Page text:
Global pandemic has resulted in the fall of economies followed by disturbed trade, loss of employment, collapse of various sectors. In times like these it is important for the countries to protect their domestic entities first from any acquisition or take over that will disturb the already disturbed market. Tightening of the foreign investments first took place in the European Union countries and Australia to avoid the transcontinental takeover by the Chinese investors. It was during the outbreak of the virus China’s central bank, People’s Bank of China had raised 1% of its shareholding in HDFC bank in India, which raised questions among the individuals. This move by China came through portfolio investment; it led to the implementation of strict FDI policy in the country in order to avoid any problematic foreign relations. These amendments were long overdue and the pandemic gave the government a silver lining of being able to execute the amendments in foreign policy. Following this, the Government has released the “Consolidated FDI Policy Circular 2020” including the restrictions imposed earlier this year.
Overview about the changes
The department for promotion of industry and trade issued a press note on 17th April regarding the amendments in the FDI policy in wake of the global coronavirus pandemic. This was implemented with the objective to curb the foreign takeovers/acquisitions of the Indian companies due to the falling condition of the markets. These changes were made when it came to light that China was trying to acquire distressed assets in leading economies with the ongoing pandemic. With the changes issued in the press note 3, the bordering nations will have to go through a strict approval route before investing in the country. A clearance is required by the countries sharing borders with India for the Investments. The changes made to the consolidated FDI (2017) will be followed as follows:-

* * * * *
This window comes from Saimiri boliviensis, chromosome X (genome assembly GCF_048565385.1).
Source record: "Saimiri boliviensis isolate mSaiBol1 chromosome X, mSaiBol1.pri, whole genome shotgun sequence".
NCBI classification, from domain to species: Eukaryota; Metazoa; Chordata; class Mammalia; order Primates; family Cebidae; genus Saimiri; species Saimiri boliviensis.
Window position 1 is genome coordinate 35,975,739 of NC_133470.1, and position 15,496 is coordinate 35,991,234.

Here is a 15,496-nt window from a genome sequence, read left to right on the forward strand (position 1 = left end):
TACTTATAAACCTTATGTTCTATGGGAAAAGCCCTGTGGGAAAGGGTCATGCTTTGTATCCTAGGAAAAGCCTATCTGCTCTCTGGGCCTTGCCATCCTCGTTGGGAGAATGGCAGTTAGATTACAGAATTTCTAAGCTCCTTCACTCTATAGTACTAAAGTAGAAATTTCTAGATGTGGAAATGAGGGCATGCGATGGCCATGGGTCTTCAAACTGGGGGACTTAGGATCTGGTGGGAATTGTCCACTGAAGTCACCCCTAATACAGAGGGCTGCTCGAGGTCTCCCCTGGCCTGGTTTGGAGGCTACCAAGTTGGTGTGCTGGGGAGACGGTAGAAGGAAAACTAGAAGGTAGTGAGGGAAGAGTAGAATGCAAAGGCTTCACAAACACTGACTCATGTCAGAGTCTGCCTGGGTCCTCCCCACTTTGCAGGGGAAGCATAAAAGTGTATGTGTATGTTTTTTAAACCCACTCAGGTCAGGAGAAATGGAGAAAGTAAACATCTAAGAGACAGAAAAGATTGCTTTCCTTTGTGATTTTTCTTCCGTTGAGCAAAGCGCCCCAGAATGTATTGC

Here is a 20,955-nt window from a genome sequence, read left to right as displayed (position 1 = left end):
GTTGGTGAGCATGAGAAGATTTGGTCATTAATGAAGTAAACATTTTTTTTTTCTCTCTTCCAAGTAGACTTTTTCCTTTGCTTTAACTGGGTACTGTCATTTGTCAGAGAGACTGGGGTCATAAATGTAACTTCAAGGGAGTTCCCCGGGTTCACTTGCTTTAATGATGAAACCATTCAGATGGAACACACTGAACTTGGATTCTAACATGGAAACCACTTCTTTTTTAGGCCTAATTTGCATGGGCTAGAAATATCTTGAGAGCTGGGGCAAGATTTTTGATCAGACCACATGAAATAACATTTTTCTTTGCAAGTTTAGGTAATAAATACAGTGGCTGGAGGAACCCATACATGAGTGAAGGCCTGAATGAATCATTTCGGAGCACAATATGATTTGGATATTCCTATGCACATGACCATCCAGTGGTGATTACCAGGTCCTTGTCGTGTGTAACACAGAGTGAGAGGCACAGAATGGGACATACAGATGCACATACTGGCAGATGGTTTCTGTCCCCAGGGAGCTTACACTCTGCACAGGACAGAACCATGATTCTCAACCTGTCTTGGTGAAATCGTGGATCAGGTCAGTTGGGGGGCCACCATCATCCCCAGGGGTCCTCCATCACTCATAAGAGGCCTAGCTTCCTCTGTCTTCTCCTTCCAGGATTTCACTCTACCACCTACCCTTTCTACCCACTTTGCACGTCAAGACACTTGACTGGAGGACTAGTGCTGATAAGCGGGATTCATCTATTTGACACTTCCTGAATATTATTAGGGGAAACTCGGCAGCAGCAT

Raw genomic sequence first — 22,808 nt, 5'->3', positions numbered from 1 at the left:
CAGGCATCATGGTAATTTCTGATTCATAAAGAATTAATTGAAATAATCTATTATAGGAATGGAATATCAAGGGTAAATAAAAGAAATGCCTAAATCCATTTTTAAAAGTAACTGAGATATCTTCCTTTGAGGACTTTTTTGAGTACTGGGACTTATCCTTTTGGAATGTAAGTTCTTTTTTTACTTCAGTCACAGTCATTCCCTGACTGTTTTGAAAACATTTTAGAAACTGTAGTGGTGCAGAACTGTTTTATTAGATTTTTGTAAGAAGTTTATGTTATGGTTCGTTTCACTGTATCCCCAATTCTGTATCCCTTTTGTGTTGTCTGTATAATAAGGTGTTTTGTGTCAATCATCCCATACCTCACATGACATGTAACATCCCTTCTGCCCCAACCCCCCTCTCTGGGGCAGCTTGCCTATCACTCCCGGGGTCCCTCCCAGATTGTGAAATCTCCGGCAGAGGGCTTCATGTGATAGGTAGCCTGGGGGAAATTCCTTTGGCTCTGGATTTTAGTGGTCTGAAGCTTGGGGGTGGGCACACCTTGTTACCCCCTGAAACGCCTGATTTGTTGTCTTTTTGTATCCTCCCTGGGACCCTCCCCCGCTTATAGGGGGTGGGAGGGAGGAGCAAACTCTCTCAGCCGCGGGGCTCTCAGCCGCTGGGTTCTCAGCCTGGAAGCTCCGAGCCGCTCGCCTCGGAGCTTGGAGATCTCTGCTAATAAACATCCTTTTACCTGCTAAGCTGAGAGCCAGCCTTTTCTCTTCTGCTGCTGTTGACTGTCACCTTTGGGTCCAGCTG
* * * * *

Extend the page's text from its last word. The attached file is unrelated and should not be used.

- NRIs can invest in India in the desired sector/region except where they are prohibited. For ex., NRI entities can invest in India in the sectors/regions according to the FDI norms except for the regions which are prohibited. An entity in Bangladesh can invest in India only under the government route. Same goes for a citizen of China or an entity incorporated in China will be able to invest in the country only after it gets the government approval.
- Not only investments in the country will require a prior government approval but also the transfer of entity or ownership in the country will have to follow the same procedure.
- This objective also applies to the beneficiary owner, although no clear definition is given in the FDI policy about the same. Any investor being a citizen or resident of the neighboring countries will have to go through the same approval route even if the investing company is not located in the bordering nations.